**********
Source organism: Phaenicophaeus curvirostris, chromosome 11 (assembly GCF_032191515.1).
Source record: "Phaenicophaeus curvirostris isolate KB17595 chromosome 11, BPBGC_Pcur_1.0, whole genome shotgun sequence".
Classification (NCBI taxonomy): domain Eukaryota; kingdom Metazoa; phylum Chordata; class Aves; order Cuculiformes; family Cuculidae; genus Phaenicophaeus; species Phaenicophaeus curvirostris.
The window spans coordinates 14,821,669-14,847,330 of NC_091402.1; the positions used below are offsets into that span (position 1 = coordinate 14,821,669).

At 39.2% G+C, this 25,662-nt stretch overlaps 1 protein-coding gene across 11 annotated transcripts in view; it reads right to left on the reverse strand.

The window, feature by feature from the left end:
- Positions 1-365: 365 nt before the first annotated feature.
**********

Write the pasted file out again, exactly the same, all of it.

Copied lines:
Source organism: Phaenicophaeus curvirostris, chromosome 11 (assembly GCF_032191515.1).
Source record: "Phaenicophaeus curvirostris isolate KB17595 chromosome 11, BPBGC_Pcur_1.0, whole genome shotgun sequence".
Classification (NCBI taxonomy): domain Eukaryota; kingdom Metazoa; phylum Chordata; class Aves; order Cuculiformes; family Cuculidae; genus Phaenicophaeus; species Phaenicophaeus curvirostris.
The window spans coordinates 14,821,669-14,847,330 of NC_091402.1; the positions used below are offsets into that span (position 1 = coordinate 14,821,669).

At 39.2% G+C, this 25,662-nt stretch overlaps 1 protein-coding gene across 11 annotated transcripts in view; it reads right to left on the reverse strand.

The window, feature by feature from the left end:
- Positions 1-365: 365 nt before the first annotated feature.